‘With the right support and guidance, most women are able to breastfeed. However, the parents of infants that are formula fed, whether exclusively or partially need accessible evidence based information to enable them to do so safely. This will include instruction on cleaning and sterilising appropriate equipment and the correct method for making up formula feeds, to minimise the risks associated with artificial feeding. All midwives and maternity support workers should promote close physical content between mother and baby when feeding.’
However someone somewhere in the BBC or Daily Mail or whoever got there first jumped on this change, believing (or pretending to believe) it to be a brand new statement. But this got me thinking – what do women excactly have a right to when it comes to feeding their baby?
- They have a right to proper breastfeeding support.
A lot of hurt around breastfeeding discussions stems from the fact that too many women want to breastfeed but are let down by the system. They didn’t get the right information in pregnancy, they didn’t get the right support in hospital, they didn’t get the right information when they got home. Of course, this is all driven by midwives and health visitors being expected to do way too much on way too little time (and pay). The government should fully shoulder the blame here and invest properly in raising staffing levels and providing high quality training and funding for CPD to enable professionals to support mothers as much as they need.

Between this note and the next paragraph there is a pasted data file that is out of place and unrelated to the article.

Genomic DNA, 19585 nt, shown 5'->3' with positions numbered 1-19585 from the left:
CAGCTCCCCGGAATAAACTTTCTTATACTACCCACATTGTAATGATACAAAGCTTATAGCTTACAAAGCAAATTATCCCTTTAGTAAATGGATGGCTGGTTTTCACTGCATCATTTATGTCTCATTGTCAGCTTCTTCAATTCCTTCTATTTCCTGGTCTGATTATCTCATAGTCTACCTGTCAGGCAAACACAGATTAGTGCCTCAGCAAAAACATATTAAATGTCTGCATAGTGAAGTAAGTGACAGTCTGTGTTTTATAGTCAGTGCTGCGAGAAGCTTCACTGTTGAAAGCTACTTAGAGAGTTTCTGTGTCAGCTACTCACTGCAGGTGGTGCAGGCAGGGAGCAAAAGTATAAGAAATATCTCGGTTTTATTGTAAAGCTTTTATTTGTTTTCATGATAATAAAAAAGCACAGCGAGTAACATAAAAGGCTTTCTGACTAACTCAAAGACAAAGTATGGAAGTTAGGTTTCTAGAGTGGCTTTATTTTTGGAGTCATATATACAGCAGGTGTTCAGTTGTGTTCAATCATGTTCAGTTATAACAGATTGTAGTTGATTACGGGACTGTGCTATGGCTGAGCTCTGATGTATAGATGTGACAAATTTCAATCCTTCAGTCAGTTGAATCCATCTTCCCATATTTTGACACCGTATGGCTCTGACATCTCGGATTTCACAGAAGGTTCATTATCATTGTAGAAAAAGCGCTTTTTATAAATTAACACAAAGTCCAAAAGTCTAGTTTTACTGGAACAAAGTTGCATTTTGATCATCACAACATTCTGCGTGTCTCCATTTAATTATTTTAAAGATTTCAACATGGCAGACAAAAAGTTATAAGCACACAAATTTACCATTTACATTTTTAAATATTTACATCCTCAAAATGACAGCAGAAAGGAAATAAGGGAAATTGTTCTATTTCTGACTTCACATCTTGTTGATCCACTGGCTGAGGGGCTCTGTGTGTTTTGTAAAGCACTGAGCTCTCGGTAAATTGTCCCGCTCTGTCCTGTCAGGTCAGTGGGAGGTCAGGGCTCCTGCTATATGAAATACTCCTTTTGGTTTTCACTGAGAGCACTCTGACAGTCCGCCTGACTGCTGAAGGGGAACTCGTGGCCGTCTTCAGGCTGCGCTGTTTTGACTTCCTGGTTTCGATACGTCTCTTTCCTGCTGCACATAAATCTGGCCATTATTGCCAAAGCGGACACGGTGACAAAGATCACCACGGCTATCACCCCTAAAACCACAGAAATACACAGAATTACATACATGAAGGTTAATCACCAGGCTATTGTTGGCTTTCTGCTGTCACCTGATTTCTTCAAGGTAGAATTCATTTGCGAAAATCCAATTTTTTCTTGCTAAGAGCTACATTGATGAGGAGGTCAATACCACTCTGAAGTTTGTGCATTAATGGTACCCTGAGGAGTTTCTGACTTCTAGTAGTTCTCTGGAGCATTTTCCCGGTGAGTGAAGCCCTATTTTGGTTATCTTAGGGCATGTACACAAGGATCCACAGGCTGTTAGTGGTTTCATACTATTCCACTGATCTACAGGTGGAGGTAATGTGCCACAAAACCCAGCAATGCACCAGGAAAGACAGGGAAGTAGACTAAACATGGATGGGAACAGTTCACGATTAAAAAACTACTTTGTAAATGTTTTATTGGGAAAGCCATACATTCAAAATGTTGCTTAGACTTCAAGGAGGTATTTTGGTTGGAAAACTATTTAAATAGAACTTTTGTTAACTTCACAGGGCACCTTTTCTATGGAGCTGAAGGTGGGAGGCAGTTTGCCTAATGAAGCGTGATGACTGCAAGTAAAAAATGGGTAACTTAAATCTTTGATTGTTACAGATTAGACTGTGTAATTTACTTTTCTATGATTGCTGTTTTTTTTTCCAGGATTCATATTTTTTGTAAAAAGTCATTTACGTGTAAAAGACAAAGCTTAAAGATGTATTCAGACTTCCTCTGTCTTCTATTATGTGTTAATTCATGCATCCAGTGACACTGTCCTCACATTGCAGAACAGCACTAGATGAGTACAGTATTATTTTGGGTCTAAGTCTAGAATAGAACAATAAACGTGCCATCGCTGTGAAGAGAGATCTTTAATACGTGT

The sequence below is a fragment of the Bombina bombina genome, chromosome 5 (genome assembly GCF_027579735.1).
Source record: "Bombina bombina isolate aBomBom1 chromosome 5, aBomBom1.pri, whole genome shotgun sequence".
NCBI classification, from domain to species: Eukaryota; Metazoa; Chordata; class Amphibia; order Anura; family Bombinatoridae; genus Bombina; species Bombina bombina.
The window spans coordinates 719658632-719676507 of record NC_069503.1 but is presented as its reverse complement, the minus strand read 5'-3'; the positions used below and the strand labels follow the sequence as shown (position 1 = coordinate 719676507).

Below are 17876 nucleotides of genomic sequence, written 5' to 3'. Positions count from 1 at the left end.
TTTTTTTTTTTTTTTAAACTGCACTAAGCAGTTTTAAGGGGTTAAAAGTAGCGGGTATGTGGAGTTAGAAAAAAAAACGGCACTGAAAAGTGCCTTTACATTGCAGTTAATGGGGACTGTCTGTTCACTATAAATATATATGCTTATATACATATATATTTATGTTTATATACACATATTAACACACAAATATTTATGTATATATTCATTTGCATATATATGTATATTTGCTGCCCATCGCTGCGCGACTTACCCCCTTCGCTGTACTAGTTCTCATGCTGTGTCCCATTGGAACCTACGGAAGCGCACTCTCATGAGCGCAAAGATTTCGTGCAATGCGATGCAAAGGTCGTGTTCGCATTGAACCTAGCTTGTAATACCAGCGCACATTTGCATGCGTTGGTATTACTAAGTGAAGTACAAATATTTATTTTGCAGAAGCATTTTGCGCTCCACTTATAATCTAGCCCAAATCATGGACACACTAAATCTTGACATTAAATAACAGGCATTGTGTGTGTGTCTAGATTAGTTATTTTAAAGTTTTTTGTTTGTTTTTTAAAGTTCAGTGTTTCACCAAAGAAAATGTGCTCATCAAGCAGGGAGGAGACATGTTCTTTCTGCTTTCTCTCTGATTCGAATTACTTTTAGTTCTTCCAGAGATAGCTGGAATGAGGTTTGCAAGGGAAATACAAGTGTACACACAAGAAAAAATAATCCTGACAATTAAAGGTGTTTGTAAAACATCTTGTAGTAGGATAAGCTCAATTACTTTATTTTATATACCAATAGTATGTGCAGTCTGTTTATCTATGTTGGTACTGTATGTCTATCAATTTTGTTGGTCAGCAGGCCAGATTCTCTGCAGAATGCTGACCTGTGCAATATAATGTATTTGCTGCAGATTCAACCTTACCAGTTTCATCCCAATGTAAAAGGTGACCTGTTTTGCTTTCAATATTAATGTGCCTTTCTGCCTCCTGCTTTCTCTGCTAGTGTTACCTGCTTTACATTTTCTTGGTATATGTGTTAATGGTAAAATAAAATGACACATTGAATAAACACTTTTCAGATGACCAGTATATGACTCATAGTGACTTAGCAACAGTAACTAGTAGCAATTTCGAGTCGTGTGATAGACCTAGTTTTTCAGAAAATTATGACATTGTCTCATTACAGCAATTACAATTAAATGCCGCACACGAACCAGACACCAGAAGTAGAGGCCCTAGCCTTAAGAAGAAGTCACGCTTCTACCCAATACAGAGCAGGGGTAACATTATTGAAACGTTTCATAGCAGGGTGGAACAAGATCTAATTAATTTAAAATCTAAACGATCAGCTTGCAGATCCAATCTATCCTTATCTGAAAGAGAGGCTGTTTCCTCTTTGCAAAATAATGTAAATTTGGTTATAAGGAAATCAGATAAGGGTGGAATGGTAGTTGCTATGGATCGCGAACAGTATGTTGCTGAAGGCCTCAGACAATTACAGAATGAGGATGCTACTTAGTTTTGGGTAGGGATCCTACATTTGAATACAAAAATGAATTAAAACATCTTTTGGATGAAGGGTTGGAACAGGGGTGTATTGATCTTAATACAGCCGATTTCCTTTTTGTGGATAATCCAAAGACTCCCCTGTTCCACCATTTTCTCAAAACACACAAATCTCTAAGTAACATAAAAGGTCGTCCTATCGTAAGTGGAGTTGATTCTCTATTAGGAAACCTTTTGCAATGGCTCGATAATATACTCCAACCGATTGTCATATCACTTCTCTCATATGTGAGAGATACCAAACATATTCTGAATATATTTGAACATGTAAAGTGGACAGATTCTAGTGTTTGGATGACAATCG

- They have a right to be protected from industry influence
No one who sells formula should be anywhere near breastfeeding. It is impossible for them to be genuinely promoting something that would destroy their revenue. Women have a right to unbiased, good information that will help them succeed, not put them on the road to stopping and into the waiting arms of that kind formula company who helped them out when they were struggling. Again, this comes back to government investment. Who is going to fund information for parents? Who is going to fund good quality research? Who is going to fund study days for professionals – as the formula industry should be a million miles away, and then some.